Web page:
“How like the Master Mohini is,” she confined to her friend beside her; and looking toward him see saw him watching her with an expression of much concern on his face. Smiling back an assurance to him that she would make no further revelations, she glanced towards the artist and got the eyes of the Master, who stood beside him. The look was one she never forgot, for it conveyed to her mind the conviction that her discovery was a genuine fact, and henceforth she felt justified in believing that the Mahātma K.H., and Mohini the chela were more closely related than she had before realized. In fact, that Mohini was nearer the Master than all the others in the room, not even excepting H.P.B. And, no sooner was this conviction born in her mind than she encountered a swift glance of recognition from the shadow form beside the easel, the first and only one he gave to anyone during the long sitting. H.P.B.’s heavy voice arose to admonish the artist, one of her remarks remaining distinctly in memory. It was this: “Be careful, Schemiechen; do not make the face too round lengthen the outline, and take not of the long distance between the nose and the ears.” She sat where she could not see the easel, nor know what was on it.
All who are familiar with the copies of the two portraits of the Masters painted by this artist will recall the look of youth that is upon the face of K.H. It is a look not of youthfulness, but of youth itself; not of youthful inexperience and lack of years, but of life --- full and abounding life that is ever young, and of self-control so great as to control not only expression, but nerves and muscles as well. Transparent seemingly as was his body, yet powerful beyond the conception of those who have not seen on the astral plane, was the mental and spiritual strength of the man. A being in whom was filled every ideal men conceived of manhood glorified. A finished product in fact, upon whom the privilege of resting one’s sight was an inexpressible delight. No real likeness of such a Being could ever be taken, could ever be more than a shadowy outline of the Real Man.
How many of the number of those in the studio on that first occasion recognized the Master’s presence was not known. There were psychics in the room, several of them, and the artist, Mr. Schemiechen, was a psychic, of he could not have worked out so successfully the picture that was outlined by him on that eventful day.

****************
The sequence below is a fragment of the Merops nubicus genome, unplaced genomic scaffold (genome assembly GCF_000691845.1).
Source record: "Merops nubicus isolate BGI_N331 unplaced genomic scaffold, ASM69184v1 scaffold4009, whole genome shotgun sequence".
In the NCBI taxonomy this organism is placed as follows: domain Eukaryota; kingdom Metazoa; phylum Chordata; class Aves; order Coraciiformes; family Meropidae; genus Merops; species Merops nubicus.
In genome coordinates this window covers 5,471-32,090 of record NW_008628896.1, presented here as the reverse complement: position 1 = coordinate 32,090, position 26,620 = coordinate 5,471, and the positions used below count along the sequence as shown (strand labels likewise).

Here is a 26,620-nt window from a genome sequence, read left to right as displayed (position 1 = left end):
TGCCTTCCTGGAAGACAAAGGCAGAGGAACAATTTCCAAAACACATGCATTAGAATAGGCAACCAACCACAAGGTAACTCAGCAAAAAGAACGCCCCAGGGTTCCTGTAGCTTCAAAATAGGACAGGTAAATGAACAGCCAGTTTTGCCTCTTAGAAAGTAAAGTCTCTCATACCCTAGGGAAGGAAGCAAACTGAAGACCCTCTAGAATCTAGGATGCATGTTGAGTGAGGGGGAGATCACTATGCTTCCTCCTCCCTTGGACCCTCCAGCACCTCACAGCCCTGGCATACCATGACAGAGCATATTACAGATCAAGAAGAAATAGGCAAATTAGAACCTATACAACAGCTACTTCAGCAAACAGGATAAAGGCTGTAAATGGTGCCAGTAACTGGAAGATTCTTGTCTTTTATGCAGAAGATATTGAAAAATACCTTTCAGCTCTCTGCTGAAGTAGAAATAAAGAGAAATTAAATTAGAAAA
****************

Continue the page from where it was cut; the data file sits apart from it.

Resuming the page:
The painting of the portrait of the Master “M” followed the completion of the picture; both ere approved by H.P.B. and the two paintings become celebrated among Theosophists the world over. They are a source of inspiration to those who have had the opportunity to study the wonderful power and expression depicted in them by Mr. Schemiechen.
* Reprinted from The Theosophist, September 1948, pp 367-369.
(1)(Reprinted with the permission of “The Word Publishing Company,” New York.
(2) Mrs. Langford
(3) I Think we must admit that Mrs. Langford made a mistake in her clairvoyant vision. She states that the invisible personage whom she saw was Mahātma K.H., but we have two statements that it was Mahātma M., first, in the Letter which H.P.B. received from Mahātma M. where the statement is made (Letters from the Masters of Wisdom, First Series, 4th Edition, p. 214): “I myself will guide his hands with brush for K’s portrait---M.” The second confirmation of this fact is The Mahatma Letters to A.P.Sinnett, Letter LX (page 349): “…while the others are the productions of chelas, the last one was painted with M.’s hand on the artist’s head, and often on his arm --- K.H.” The mistake is all the more strange as the height of Mahātma K.H. is between 5 feet and 6 inches and 5 feet 8 inches, whereas that of Mahātma M. is 6 feet 4 inches, Colonel Olcott, mentioning the incident of the visit to him of the Master M. in his room in New York states: “I wondering at his great height.” (Old Diary Leaves, I.)
(4) Mohini M. Chatterjee.